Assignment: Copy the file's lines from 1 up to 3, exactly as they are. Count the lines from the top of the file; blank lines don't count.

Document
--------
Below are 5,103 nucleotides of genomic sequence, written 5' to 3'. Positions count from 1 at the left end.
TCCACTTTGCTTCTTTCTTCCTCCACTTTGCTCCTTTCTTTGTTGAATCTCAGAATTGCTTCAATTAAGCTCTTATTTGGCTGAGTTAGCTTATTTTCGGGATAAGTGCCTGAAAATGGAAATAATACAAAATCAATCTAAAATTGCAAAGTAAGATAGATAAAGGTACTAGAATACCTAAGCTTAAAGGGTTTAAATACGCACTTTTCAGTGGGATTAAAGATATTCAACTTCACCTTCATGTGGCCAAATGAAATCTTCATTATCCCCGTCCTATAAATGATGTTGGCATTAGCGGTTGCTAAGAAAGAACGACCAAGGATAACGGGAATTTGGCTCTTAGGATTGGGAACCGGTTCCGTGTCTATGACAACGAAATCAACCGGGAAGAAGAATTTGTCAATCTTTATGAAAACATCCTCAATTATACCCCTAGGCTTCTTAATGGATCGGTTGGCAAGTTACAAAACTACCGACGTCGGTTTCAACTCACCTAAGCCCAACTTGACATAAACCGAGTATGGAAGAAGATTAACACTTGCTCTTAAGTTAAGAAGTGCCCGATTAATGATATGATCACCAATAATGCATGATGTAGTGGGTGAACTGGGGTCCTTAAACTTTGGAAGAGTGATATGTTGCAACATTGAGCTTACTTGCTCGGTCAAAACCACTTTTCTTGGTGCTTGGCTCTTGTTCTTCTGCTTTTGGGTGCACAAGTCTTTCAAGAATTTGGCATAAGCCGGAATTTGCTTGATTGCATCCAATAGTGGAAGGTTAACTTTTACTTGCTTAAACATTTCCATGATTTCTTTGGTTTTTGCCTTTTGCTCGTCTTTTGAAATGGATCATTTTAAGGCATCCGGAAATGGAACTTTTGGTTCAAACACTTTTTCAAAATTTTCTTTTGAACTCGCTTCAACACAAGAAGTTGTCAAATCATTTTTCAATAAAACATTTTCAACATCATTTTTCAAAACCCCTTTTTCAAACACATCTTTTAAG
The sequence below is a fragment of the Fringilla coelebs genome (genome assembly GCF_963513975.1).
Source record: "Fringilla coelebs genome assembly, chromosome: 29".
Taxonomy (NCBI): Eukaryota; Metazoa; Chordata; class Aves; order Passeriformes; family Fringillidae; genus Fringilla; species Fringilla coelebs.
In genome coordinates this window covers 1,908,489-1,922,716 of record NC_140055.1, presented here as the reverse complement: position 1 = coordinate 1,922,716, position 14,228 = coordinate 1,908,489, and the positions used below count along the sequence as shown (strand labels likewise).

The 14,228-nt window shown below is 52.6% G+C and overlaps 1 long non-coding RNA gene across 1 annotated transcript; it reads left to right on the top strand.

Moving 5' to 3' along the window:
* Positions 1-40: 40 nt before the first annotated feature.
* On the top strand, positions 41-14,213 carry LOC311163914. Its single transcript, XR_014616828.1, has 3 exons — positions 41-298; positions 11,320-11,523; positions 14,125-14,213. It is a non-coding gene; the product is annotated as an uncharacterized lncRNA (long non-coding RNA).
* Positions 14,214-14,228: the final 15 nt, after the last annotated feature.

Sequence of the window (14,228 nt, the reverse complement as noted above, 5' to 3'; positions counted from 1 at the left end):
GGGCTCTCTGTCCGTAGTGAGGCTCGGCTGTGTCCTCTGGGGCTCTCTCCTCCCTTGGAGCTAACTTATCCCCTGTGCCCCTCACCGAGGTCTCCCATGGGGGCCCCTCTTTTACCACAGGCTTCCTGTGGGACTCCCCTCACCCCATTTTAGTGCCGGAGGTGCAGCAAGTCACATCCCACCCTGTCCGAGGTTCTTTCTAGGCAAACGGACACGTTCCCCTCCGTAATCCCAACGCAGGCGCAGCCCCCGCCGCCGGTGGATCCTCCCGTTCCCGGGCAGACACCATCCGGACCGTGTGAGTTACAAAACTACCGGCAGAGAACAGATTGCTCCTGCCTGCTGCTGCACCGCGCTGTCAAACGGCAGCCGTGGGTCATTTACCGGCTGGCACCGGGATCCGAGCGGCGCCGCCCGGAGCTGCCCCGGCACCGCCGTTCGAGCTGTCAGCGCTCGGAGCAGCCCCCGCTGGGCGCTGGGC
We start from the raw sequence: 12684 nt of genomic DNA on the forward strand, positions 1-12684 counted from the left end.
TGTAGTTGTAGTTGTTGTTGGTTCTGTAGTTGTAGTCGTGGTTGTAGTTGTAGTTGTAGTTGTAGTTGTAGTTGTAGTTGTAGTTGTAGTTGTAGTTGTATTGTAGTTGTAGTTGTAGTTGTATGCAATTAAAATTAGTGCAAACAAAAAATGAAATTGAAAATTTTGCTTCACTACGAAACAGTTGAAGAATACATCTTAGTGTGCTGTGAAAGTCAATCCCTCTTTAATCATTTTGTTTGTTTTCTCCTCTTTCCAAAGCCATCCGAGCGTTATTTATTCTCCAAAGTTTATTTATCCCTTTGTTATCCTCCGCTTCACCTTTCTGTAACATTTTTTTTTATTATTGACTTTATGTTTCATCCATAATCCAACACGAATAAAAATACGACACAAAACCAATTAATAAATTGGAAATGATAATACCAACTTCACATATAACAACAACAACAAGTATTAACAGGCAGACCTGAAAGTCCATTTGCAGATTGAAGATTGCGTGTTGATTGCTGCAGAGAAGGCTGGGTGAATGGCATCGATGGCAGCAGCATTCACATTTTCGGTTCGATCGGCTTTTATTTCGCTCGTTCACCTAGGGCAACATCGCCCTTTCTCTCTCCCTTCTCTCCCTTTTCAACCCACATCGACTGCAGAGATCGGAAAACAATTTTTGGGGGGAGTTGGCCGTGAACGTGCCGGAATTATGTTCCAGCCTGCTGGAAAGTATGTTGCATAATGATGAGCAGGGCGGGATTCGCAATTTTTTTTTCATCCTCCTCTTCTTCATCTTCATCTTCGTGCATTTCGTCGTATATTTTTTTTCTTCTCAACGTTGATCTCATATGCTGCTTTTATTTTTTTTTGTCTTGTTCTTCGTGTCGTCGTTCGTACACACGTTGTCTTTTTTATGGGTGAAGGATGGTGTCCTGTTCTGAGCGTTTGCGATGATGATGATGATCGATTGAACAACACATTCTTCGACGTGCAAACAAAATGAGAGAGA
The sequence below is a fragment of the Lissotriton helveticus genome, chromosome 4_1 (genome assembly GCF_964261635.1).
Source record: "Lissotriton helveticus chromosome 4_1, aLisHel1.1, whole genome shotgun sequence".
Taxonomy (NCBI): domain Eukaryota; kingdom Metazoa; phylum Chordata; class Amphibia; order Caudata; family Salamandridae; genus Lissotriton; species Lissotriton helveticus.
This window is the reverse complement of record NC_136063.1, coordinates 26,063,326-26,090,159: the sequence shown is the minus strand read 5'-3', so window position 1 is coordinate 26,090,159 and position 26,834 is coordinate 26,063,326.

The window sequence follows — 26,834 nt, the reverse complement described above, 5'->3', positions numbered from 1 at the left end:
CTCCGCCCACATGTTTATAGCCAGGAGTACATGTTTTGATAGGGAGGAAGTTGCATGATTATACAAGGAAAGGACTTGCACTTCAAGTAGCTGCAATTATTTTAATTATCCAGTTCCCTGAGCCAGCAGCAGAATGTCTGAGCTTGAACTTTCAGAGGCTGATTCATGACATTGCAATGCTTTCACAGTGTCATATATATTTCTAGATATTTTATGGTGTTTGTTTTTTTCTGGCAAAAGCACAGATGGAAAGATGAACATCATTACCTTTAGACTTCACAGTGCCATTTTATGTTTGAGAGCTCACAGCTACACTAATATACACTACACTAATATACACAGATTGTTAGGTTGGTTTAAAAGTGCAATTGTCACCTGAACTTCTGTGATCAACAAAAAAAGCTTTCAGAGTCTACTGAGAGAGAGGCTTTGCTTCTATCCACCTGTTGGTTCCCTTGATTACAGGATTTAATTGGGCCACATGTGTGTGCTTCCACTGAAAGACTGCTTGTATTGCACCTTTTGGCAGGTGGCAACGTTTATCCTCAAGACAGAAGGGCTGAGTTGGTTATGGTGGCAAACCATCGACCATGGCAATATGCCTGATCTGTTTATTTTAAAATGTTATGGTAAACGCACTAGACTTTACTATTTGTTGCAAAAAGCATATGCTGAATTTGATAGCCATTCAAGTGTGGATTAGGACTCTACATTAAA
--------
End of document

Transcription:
Below are 5,103 nucleotides of genomic sequence, written 5' to 3'. Positions count from 1 at the left end.
TCCACTTTGCTTCTTTCTTCCTCCACTTTGCTCCTTTCTTTGTTGAATCTCAGAATTGCTTCAATTAAGCTCTTATTTGGCTGAGTTAGCTTATTTTCGGGATAAGTGCCTGAAAATGGAAATAATACAAAATCAATCTAAAATTGCAAAGTAAGATAGATAAAGGTACTAGAATACCTAAGCTTAAAGGGTTTAAATACGCACTTTTCAGTGGGATTAAAGATATTCAACTTCACCTTCATGTGGCCAAATGAAATCTTCATTATCCCCGTCCTATAAATGATGTTGGCATTAGCGGTTGCTAAGAAAGAACGACCAAGGATAACGGGAATTTGGCTCTTAGGATTGGGAACCGGTTCCGTGTCTATGACAACGAAATCAACCGGGAAGAAGAATTTGTCAATCTTTATGAAAACATCCTCAATTATACCCCTAGGCTTCTTAATGGATCGGTTGGCAAGTTACAAAACTACCGACGTCGGTTTCAACTCACCTAAGCCCAACTTGACATAAACCGAGTATGGAAGAAGATTAACACTTGCTCTTAAGTTAAGAAGTGCCCGATTAATGATATGATCACCAATAATGCATGATGTAGTGGGTGAACTGGGGTCCTTAAACTTTGGAAGAGTGATATGTTGCAACATTGAGCTTACTTGCTCGGTCAAAACCACTTTTCTTGGTGCTTGGCTCTTGTTCTTCTGCTTTTGGGTGCACAAGTCTTTCAAGAATTTGGCATAAGCCGGAATTTGCTTGATTGCATCCAATAGTGGAAGGTTAACTTTTACTTGCTTAAACATTTCCATGATTTCTTTGGTTTTTGCCTTTTGCTCGTCTTTTGAAATGGATCATTTTAAGGCATCCGGAAATGGAACTTTTGGTTCAAACACTTTTTCAAAATTTTCTTTTGAACTCGCTTCAACACAAGAAGTTGTCAAATCATTTTTCAATAAAACATTTTCAACATCATTTTTCAAAACCCCTTTTTCAAACACATCTTTTAAG
The sequence below is a fragment of the Fringilla coelebs genome (genome assembly GCF_963513975.1).